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COMy 2021 | CARs & MAbs: broadening the myeloma armamentarium

Niels van de Donk, MD, PhD, VU University Medical Center, Amsterdam, Netherlands, provides updates on the use of monoclonal antibody (MAb) therapies and antibody-drug conjugates (ADC) in the treatment of multiple myeloma. Melflufen, selinexor and belantamab mafodotin are examples of new drugs for triple-class refractory multiple myeloma. Additional novel treatments include idecabtagene vicleucel, the first approved chimeric antigen receptor (CAR)-T cell product targeting B-cell maturation antigen (BCMA) positive tumor cells, and ciltacabtagene autoleucel, a CAR-T cell product under investigation. Prof. van de Donk also discusses bispecific antibodies, such as teclistamab, talquetamab and cevostamab. This interview took place during the 7th World Congress on Controversies in Multiple Myeloma (COMy), 2021.

Transcript (edited for clarity)

You look at patients that have been exposed to IMiDs, proteasome inhibitors, CD38 antibodies. Those triple-class exposed patients have poor outcomes, especially when they are triple-class refractories or refractory to PI, IMiD, and a CD38 antibody is associated with an overall survival of only 12 months. So we need new agents for these patients.

The good thing is that we have now several drugs recently approved for these triple-class refractory patients...

You look at patients that have been exposed to IMiDs, proteasome inhibitors, CD38 antibodies. Those triple-class exposed patients have poor outcomes, especially when they are triple-class refractories or refractory to PI, IMiD, and a CD38 antibody is associated with an overall survival of only 12 months. So we need new agents for these patients.

The good thing is that we have now several drugs recently approved for these triple-class refractory patients. We have melflufen, we have selinexor, and the BCMA antibody-drug conjugate, belantamab mafodotin. This is a antibody with attached to the protein a warhead, in this case monomethyl auristatin F, which is a microtubule inhibitor. And in that way, the BCMA antibody can bring this toxic molecule to the tumor cell and kill the tumor cell. Belantamab mafodotin has a overall response rate of approximately 30% in triple-class refractory multiple myeloma, and a median PFS of also approximately three months. So this is an agent that we can now give in Europe and in United States in triple-class refractory myeloma.

Also recently approved is the first CAR T-cell product, ide-cel. This CAR T-cell product targets BCMA-positive tumor cells, and induces a much higher response rate, 70%, 80%, also with deep responses and a median progression-free survival of approximately 12 months. The big advantage of CAR T-cell therapy is that it is a single infusion after which the patient has a treatment holiday, which is very comfortable for the patient also when it comes to quality of life, because otherwise the patient has to come to hospital frequently. Toxicity of ide-cel is cytokine release syndrome at the beginning, mostly one day or two days after the infusion. And in some patients, some neurotoxicity, often coinciding with cytokine release syndrome. Infections can also occur in these heavily pretreated patients. And you have to be careful and treat the infections in a timely fashion.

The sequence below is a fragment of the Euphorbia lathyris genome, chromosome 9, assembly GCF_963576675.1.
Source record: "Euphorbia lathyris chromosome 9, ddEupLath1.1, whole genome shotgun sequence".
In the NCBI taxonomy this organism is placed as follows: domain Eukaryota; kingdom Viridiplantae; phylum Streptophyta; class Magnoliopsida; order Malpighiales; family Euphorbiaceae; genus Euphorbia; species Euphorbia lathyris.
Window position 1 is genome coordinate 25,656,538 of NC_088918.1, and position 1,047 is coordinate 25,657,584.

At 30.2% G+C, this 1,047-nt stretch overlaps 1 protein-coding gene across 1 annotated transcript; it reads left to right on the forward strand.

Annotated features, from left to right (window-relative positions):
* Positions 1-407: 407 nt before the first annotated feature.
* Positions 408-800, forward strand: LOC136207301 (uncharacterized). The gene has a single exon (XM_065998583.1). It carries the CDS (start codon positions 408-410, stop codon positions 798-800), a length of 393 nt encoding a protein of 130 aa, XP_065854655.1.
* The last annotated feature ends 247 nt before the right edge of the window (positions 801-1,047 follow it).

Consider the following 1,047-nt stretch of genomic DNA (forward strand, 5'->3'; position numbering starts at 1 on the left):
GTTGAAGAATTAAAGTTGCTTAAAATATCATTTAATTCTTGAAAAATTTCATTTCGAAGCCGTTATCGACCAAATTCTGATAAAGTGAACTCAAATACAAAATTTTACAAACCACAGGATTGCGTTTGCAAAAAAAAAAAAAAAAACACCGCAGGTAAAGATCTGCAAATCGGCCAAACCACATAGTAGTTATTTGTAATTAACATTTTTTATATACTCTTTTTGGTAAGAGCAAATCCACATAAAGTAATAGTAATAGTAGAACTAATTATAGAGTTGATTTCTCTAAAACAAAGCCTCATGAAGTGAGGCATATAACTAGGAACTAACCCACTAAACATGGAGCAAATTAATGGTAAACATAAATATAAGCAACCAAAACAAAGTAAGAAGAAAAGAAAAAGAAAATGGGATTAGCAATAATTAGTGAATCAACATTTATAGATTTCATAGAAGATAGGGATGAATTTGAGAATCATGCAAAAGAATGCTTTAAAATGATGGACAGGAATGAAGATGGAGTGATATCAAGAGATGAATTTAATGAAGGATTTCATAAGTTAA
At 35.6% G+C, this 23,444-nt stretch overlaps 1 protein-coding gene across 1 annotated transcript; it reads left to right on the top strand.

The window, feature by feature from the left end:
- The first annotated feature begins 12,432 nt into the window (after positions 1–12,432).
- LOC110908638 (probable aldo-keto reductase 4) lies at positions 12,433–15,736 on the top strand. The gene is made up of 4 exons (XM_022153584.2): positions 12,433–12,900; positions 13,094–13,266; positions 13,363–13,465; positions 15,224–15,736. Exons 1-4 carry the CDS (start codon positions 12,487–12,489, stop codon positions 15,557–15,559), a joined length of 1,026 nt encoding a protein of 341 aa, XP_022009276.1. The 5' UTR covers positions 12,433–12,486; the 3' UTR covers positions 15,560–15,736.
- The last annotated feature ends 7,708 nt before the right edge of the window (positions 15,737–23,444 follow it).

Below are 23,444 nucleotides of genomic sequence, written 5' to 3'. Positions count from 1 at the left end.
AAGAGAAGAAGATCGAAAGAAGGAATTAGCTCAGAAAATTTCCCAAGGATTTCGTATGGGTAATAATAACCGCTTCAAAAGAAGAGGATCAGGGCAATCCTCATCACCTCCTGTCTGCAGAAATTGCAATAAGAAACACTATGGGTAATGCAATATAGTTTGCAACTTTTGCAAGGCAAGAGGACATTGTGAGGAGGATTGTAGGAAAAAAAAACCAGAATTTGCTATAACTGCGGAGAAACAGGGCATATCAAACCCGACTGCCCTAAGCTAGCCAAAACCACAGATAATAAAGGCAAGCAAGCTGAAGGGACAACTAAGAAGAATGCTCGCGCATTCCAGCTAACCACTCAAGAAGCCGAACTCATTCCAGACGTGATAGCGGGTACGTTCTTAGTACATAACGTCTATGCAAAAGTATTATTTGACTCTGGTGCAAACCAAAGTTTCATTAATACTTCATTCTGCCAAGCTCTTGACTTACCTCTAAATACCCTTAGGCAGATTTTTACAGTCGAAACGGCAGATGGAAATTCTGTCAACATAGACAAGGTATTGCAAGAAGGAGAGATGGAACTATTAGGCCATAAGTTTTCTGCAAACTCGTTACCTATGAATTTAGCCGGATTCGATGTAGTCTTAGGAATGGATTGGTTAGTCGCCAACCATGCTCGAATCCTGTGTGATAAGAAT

Cilta-cel is another CAR T-cell product that’s very advanced in terms of clinical evaluation. It has a higher response rate, 90%, and also a higher rate of complete response. Its toxicity consists of cytokine release syndrome and some neurotoxicity, the classic neurotoxicity that coincides with cytokine release, but also with cilta-cel, it has been described that some patients experienced delayed neurotoxicity, which can consist of movement or cognitive disorders or neuropathy. And recently this type of delayed neurotoxicity has also been described for a patient treated with ide-cel.

And then, another important class of new agents is the class of the bispecific molecules. Bispecific antibodies bind to CD3 on the T-cell and, most of the time, to BCMA on the tumor cell and thereby T-cells are redirected to the tumor cell and the tumor cells are eradicated. BCMA bispecific agents are very effective with an approximately 70% response rate and also deep responses can be seen here. 20%, 30% of the patients achieve CR. A substantial number of patients have VGPR. Cytokine release syndrome is also often seen with bispecifics, but it’s typically less severe than what is seen with CAR T-cell therapy. And also you have to be careful here with, with infections, partly because these patients are very heavily pretreated. And partly because these patients develop hypogammaglobulinemia because also normal plasma cells are eradicated. The advantage of bispecific antibodies is that they are directly off the shelf available, which is very convenient for patients with the rapidly progressive disease for which the manufacturing of CAR T-cells can be cumbersome.

A disadvantage of bispecifics is that you have to give to them continuously often until progression. So many bispecific antibodies are targeting BCMA, like teclistamab, like the compound from Dana Bio and from Pfizer. But there are also a new bispecific antibodies that target other antigen such as talquetamab targeting GPRC5D and cevostamab targeting FcRH5, which is important because BCMA expression is heterogeneous, can be lost after BCMA-targeted therapy, and in those cases, other bispecific antibodies targeting other antigens can be effective and helpful for the patient.

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Disclosures

Research support: Janssen, AMGEN, Celgene, Novartis, Cellectis, BMS
Advisory boards: Janssen, AMGEN, Celgene, BMS, Takeda, Roche, Novartis, Bayer, Adaptive, Servier

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